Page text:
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The Secretary of State for International Development (Hilary Benn): The Afghan and UK Governments are signing a 10-year development partnership arrangement at an international conference on Afghanistan in London on 31 January and 1 February 2006. At the conference the Afghan Government will launch the Afghanistan Compact (a framework for the international community's engagement in Afghanistan over the next five years) and its interim national development strategy.

The purpose of the development partnership arrangement is to reaffirm the UK Government's long-term commitment to the Afghan Government's development plans, and set out the nature of this arrangement. Afghanistan has achieved good progress since the fall of the Taliban in 2001 under a Government committed to reducing poverty. But as a new democracy, emerging from conflict and constrained by weak capacity, low revenue and a dominant narcotics industry, Afghanistan risks regressing without long-term commitment from the international community. We hope a 10-year DPA will help build the Afghan Government's confidence and further strengthen its commitment to reducing poverty.

The DPA covers only UK commitments on international development assistance provided through the Department for International Development (DFID). The DPA also transparently sets out Afghan Government commitments needed for DFID to continue with substantial long-term development support. These include commitments on reducing poverty and the Millennium Development Goals; respecting human rights and other relevant international obligations; and strengthening financial management and accountability, which reduces the risk of funds being misused through weak administration or corruption. The DPA specifies what each Government will commit to, and what happens if the Afghan Government are in breach of a commitment. These commitments should help to strengthen the Afghan Government's planning and budgeting through more effective delivery and use of aid, resulting in greater impact on poverty. Through the DPA, the UK Government are outlining an indicative financial commitment of £330 million from DFID for 2006–09, as part of a larger UK
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spend in Afghanistan expected at around £500 million in total over a period of three years. DFID is committing to give the Afghan Government aid figures on a three-year rolling basis in future years to increase funding predictability; and to channel at least 50 per cent. of its funding through the Government's budget, in order to strengthen state capacity and institutions.


Ilex Urban Regeneration Company Ltd.

The Minister of State, Northern Ireland Office (Mr. David Hanson): Along with Lord Rooker, I have deposited copies of the Annual Report and Financial Statements of Ilex URC Ltd. for the year ended 31 March 2005 incorporating the auditor's report in the Libraries of both Houses.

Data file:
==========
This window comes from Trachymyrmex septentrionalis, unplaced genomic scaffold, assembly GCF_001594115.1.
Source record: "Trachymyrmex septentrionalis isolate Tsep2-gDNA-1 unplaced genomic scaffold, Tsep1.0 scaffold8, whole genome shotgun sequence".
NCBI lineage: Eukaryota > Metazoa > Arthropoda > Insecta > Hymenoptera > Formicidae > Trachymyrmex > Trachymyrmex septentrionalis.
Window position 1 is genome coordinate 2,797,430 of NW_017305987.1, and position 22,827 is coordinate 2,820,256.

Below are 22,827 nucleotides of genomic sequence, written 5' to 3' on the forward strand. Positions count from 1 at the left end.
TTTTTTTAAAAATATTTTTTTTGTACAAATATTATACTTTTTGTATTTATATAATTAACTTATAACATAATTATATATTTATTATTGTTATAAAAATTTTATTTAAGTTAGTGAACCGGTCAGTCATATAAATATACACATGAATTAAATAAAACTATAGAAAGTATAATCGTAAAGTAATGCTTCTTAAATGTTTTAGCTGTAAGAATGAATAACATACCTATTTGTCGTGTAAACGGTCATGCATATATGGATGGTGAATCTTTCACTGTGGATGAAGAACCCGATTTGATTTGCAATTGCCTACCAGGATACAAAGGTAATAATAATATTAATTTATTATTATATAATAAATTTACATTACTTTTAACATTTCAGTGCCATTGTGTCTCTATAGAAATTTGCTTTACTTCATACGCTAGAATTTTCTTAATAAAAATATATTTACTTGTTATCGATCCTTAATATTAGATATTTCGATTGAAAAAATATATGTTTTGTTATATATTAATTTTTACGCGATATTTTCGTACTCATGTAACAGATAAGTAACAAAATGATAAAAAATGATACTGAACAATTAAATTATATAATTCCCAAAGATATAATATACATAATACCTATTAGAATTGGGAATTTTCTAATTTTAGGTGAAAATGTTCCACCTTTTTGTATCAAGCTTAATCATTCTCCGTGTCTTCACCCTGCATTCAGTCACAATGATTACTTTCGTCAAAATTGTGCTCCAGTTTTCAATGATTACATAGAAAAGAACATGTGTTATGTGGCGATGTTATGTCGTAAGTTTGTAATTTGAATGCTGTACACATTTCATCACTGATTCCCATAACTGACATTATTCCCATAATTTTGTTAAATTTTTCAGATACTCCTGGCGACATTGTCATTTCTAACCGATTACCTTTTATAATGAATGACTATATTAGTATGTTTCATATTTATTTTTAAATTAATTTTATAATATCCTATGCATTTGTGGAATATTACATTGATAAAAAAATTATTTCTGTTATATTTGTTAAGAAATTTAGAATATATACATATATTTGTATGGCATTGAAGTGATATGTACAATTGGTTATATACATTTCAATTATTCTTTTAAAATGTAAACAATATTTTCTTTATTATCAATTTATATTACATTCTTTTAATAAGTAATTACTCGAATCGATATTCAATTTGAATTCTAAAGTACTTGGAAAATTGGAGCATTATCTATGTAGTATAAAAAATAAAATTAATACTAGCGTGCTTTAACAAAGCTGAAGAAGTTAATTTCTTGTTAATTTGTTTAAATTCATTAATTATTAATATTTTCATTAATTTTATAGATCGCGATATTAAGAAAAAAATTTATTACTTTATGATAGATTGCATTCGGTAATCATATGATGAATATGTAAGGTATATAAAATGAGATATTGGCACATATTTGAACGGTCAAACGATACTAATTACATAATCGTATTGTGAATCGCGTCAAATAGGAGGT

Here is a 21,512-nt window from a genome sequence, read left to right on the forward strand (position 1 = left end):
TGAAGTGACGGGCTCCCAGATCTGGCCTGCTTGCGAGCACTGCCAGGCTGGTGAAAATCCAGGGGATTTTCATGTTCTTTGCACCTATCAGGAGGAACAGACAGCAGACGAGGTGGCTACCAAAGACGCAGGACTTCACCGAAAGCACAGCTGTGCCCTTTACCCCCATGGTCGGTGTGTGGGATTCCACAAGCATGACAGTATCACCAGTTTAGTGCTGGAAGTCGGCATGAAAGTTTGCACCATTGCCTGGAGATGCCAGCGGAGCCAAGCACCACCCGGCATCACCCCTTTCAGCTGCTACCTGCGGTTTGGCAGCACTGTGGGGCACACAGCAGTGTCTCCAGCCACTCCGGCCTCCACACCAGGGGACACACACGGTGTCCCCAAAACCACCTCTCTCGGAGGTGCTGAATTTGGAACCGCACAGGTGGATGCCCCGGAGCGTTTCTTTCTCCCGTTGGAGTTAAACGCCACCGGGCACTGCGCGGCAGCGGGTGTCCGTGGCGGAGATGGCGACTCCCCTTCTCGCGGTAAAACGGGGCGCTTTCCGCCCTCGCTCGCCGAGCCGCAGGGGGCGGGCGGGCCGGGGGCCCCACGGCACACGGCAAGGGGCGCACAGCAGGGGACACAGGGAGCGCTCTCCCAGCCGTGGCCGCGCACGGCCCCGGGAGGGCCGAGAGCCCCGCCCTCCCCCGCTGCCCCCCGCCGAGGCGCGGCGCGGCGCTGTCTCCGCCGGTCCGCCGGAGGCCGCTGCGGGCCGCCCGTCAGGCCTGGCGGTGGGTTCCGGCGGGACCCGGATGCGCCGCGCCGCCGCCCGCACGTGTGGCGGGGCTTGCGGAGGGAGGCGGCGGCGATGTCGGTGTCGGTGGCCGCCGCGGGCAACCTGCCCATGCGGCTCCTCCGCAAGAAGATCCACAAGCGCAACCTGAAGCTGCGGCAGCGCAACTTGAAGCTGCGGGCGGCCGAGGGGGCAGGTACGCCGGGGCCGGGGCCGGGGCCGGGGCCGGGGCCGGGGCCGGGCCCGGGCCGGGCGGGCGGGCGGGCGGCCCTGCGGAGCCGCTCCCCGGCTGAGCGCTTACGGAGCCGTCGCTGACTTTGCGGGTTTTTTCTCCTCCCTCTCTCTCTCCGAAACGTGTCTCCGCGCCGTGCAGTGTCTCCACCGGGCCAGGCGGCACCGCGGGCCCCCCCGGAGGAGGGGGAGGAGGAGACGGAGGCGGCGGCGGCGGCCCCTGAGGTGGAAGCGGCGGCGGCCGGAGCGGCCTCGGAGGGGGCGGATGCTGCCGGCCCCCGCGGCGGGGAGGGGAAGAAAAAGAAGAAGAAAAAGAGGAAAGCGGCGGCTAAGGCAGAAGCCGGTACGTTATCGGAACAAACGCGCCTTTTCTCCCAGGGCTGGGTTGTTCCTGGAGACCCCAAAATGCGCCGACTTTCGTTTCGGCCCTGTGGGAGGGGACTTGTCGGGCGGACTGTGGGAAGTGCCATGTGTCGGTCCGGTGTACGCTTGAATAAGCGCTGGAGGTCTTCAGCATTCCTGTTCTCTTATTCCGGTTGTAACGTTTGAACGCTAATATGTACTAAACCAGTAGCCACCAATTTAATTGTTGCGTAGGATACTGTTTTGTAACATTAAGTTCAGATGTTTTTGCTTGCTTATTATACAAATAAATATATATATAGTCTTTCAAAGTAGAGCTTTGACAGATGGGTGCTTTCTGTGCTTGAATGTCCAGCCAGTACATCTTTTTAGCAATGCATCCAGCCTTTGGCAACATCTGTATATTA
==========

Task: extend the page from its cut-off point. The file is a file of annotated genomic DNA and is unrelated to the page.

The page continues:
Compensation Agency

The Minister of State, Northern Ireland Office (Mr. David Hanson): The Government have received a report from the Chief Inspector of Criminal Justice in Northern Ireland on the Compensation Agency in Northern Ireland. The report has been published today.

The Government welcome this report, which recognises the important service provided by the Compensation Agency. It comments favourably on the work being done in creating the balance between a strong performance culture and the needs of staff in a changing environment.

Copies of the Chief Inspector's Report have been placed in the Library.


UK Civil Plutonium and Uranium

The Minister for Energy (Malcolm Wicks): The Department will be placing the figures for the United Kingdom's stocks of civil plutonium and uranium as at 31 December 2004 in the Libraries of both Houses. In accordance with our commitment under the "Guidelines for the Management of Plutonium," we have also sent the
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figures to the Director General of the International Atomic Energy Agency (IAEA), who will circulate them to member states. The figures will be available on the Department's and the IAEA's websites.

The figures show that stocks of unirradiated plutonium in the UK totalled 102.7 tonnes at the end of 2004. Changes from the corresponding figures for 2003
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are a consequence of continuing reprocessing operations (e.g. as reflected in the increased quantity of "unirradiated separated plutonium in product stores at reprocessing plants"). The decrease in the civil depleted, natural and low enriched uranium figures reflects the change in requirements for these materials at fuel fabrication plants and reactors.